Tuesday, July 23, 2019

Tuesday Tidbits

Stat reports that the Senate Finance Committee leaders, Chairman Chuck Grassley (R Iowa) and Ron Wyden (D Ore.) have introduced a bill to control prescription drug spending under Medicare and Medicaid to the tune of $100 billion in savings over ten years.

The Wall Street Journal discusses health insurer efforts to improve the smartphone apps that they make available to consumers.
Insurers say new services aim to go beyond one-off telemedicine encounters, with personalized doctor recommendations, online appointment-booking and pricing information, as well as a growing array of mental-health offerings. “How do we use technology to guide people to the care that’s best for them?” said Firdaus Bhathena, CVS’s chief digital officer. “We’re working on the actual connected end-to-end experience.”

Recently, the FEHBlog pointed out recent Centers for Disease Control statistics finding a 5% drop in opioid crisis deaths from 2017-18.  This ABC News article discusses this and other aspects of this sobering CDC report.
Between 2012 and 2017, the rates for white and black people aged 25 to 44 increased 21% each for both groups, while Hispanic people of the same age range saw a 13% rise. Sally Curtin, a statistician at the CDC’s National Center for Health Statistics and one of the report’s authors, said an uptick in suicides, homicides and drug overdoses contributed to the higher rates for the younger part of the group.. 
Also disturbing is this Reuters report concerting a study finding that sizable numbers of Americans take antibiotics without a prescription.
When people take antibiotics without a prescription, they often take unnecessary medication or choose an inappropriate drug or dose, the study team notes in the Annals of Internal Medicine. People might get sicker when they self-medicate with a drug that’s not effective for their illness, exposing themselves to potentially preventable complications - and they can also make antibiotics less effective not just for their own use but for others who need these drugs. Every time somebody takes antibiotics they don’t need, it contributes to antibiotic resistance, according to the U.S. Centers for Disease Control and Prevention.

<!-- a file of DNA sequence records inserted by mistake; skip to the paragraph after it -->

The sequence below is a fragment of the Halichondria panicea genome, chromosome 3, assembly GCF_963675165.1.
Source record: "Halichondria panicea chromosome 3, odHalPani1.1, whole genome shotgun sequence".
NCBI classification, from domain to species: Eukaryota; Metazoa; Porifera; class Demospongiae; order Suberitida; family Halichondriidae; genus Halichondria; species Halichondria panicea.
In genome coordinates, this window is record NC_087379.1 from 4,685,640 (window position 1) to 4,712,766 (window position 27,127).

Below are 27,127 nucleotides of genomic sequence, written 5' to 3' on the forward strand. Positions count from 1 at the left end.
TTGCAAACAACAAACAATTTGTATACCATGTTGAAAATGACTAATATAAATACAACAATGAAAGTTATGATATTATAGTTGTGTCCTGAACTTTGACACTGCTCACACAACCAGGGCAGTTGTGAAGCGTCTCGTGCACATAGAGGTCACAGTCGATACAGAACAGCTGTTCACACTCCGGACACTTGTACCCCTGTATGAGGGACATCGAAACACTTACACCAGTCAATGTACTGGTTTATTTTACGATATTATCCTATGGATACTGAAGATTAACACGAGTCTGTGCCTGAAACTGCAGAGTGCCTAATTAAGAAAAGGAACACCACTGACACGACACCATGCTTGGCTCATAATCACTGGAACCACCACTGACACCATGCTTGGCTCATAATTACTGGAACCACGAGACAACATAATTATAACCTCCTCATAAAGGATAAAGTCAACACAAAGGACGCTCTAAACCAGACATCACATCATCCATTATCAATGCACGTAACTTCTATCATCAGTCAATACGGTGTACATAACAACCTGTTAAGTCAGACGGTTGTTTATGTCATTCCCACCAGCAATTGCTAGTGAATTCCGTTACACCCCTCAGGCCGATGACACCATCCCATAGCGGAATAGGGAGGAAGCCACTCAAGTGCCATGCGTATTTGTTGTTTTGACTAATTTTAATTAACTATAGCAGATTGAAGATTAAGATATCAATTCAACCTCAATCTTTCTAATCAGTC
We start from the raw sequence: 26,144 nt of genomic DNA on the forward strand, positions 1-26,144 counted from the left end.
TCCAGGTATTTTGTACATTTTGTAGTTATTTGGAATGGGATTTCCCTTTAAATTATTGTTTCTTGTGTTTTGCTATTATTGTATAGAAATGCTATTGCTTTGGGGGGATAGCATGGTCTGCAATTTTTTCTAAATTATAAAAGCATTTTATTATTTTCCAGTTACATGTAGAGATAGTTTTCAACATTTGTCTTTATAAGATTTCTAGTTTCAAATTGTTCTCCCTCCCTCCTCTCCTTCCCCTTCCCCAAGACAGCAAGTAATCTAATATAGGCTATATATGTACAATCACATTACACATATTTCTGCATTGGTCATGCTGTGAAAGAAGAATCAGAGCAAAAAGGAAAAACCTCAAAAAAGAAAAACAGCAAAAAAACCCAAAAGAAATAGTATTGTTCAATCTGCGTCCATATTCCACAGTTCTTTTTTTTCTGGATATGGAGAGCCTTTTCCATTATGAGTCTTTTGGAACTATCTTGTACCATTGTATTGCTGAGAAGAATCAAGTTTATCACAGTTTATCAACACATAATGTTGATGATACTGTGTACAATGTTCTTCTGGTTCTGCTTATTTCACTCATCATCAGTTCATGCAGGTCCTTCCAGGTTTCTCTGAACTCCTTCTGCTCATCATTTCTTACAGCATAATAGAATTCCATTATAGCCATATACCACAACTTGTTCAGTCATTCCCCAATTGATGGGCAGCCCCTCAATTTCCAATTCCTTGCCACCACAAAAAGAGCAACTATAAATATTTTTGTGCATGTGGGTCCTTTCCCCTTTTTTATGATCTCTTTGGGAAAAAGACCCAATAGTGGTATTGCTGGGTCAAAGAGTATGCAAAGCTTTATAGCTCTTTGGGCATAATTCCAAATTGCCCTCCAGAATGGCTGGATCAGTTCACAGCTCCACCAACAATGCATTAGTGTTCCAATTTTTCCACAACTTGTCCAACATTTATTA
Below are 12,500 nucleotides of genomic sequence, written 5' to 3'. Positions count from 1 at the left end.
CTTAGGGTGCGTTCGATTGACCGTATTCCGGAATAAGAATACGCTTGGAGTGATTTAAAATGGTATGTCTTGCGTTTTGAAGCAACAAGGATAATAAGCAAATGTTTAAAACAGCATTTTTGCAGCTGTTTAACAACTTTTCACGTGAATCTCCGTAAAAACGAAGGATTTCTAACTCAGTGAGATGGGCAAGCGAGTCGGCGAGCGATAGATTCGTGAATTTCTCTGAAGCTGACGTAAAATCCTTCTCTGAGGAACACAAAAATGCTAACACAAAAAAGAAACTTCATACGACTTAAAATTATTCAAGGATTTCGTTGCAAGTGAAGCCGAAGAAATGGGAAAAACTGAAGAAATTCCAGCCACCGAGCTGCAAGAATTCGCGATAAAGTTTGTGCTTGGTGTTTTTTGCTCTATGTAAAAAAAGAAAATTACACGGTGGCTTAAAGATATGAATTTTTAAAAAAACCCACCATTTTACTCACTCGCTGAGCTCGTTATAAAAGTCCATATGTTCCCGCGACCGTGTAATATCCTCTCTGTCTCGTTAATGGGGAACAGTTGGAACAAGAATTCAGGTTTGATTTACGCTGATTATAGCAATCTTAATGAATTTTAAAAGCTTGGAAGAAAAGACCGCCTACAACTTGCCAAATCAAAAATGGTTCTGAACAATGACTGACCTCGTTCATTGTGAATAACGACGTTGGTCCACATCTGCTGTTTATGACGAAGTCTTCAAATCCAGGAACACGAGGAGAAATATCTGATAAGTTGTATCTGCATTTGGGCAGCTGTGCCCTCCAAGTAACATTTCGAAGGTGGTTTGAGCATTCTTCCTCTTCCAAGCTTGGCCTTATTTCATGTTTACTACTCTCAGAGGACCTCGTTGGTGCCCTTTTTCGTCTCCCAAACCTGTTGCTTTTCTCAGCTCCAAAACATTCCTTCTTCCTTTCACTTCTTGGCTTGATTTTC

There's a public health issue for you.

The Internal Revenue Service announced today that the employer health coverage affordability percentage for 2020 will be 9.78%, e.g., the employee contribution for self-only coverage is less than 9.78% of W-2 income.  In the FEHBP the calculation is made against the lowest cost nationwide plan available to all employees. That 2020 percentage is down slightly from 2019's 9.86% figure. The affordability percentage is used along with 60% minimum actuarial value to determine whether an applicable large employer complies with the affordability requirements of the ACA's employer shared responsibility mandate. While the ACA's individual shared responsibility provision is kaput, the employer mandate is alive and well.

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